A microvascular method for thermal activation and deactivation of shape memory polymers

David M. Phillips, Jeffery W. Baur

Research output: Contribution to journalArticlepeer-review


The integration of material systems to include thermal activation and deactivation of shape memory polymers represents a key challenge for adaptive systems. Microvascular fluid flow with hot or cold fluid is used as an energy transport mechanism to activate and deactivate shape memory polymers, where the maximum temperature is limited by the hot fluid temperature to prevent overheating. A thin panel was constructed from the Veriflex® shape memory polymer and included an array of 10 parallel microvascular tubes. The panel is strained orthogonally to the tube direction in the activated state. An analytical steady-state surface temperature model is applied to predict the surface temperature range during activation. Thermography is used to measure the steady-state surface temperature for heating and the dynamic surface temperature for both heating and cooling. The decay constants and surface temperature range for heating and cooling are examined as a function of applied strain (0%-20%) and fluid flow rate (0-25 g min-1 of water). The decay constants depended strongly on flow rate and weakly on strain. The observed vascular cooling rate was up to six times faster than the comparable natural convection cooling rate for the flow rates tested. This faster cooling rate can significantly reduce temperature cycle times.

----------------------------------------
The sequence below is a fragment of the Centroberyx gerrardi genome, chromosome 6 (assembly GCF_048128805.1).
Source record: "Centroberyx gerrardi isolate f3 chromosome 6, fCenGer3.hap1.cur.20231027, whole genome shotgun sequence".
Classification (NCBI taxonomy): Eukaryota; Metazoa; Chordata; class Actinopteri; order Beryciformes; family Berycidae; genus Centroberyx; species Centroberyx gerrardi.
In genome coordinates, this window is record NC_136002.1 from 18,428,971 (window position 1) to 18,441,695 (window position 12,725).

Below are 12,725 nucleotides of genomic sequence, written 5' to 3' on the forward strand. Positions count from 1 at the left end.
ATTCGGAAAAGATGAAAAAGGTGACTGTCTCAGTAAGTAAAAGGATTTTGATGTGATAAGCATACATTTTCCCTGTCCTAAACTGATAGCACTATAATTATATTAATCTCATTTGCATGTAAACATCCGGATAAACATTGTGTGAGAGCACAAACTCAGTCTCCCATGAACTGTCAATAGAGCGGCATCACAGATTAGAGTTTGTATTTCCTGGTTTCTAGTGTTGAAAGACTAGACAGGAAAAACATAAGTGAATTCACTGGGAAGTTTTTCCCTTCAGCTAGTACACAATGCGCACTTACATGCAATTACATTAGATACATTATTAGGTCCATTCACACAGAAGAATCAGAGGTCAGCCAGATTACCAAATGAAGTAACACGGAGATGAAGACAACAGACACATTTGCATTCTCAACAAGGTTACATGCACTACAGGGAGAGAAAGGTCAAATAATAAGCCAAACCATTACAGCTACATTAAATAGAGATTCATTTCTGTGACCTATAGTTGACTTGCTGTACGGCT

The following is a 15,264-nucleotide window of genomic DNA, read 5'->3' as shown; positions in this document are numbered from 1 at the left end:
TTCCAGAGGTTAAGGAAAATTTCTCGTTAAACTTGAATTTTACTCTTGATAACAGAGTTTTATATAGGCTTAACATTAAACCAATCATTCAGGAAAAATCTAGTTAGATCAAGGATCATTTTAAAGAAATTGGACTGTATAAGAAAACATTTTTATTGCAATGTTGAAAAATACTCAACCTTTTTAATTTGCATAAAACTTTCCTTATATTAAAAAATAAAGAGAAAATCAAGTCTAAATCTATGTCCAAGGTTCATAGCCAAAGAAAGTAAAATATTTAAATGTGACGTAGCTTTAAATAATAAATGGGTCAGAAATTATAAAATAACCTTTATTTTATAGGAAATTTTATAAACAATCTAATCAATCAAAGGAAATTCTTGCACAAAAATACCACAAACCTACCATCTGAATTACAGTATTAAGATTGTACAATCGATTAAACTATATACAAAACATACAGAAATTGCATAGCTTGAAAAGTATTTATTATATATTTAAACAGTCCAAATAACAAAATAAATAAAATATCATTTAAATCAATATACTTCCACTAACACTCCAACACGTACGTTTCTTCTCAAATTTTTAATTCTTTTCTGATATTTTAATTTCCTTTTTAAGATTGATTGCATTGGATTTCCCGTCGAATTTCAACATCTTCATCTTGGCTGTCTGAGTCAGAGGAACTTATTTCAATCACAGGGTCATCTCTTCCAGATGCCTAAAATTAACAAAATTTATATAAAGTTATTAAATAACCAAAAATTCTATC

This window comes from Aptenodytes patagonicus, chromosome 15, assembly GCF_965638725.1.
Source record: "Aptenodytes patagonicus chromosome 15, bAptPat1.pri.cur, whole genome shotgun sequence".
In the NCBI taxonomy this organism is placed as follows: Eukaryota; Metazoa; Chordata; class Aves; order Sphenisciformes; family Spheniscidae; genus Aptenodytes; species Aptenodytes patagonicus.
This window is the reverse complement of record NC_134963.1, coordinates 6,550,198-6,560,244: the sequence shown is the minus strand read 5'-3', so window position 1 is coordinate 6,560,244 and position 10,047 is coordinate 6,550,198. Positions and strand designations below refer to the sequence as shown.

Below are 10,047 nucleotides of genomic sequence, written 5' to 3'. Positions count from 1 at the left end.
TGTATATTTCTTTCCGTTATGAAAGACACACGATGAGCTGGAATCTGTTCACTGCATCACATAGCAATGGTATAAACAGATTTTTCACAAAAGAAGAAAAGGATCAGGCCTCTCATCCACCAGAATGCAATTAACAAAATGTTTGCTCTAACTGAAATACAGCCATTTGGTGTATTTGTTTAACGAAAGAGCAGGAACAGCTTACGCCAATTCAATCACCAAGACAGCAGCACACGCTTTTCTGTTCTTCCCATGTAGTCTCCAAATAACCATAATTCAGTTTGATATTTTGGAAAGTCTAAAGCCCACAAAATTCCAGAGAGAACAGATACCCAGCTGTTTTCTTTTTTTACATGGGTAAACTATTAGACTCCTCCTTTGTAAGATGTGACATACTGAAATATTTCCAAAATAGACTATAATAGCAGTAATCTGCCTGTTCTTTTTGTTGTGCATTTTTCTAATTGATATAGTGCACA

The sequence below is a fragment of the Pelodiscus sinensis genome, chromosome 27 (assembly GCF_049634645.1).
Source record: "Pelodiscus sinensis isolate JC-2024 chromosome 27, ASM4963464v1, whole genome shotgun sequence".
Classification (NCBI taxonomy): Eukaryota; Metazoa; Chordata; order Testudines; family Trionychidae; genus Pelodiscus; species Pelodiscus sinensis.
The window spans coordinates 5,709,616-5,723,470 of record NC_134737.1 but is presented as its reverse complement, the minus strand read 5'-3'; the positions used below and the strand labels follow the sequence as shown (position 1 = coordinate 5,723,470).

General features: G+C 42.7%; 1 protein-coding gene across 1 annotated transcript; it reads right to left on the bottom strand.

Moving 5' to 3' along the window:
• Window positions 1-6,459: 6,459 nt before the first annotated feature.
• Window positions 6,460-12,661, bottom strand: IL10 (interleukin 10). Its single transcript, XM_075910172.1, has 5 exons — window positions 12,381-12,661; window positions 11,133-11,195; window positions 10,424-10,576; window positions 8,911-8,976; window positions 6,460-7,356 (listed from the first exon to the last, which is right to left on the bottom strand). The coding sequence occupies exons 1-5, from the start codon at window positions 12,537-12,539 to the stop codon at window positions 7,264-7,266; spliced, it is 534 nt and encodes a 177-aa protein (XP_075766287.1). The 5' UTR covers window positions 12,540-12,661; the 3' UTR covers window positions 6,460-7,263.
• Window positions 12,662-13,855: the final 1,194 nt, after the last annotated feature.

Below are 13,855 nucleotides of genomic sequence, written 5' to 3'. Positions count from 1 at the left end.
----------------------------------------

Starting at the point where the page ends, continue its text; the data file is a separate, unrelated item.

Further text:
Original languageEnglish (US)
Pages (from-to)1233-1244
Number of pages12
JournalJournal of Intelligent Material Systems and Structures
Issue number10
StatePublished - Jul 2013
Externally publishedYes


  • Control
  • polymers
  • shape memory

ASJC Scopus subject areas

  • Materials Science(all)
  • Mechanical Engineering


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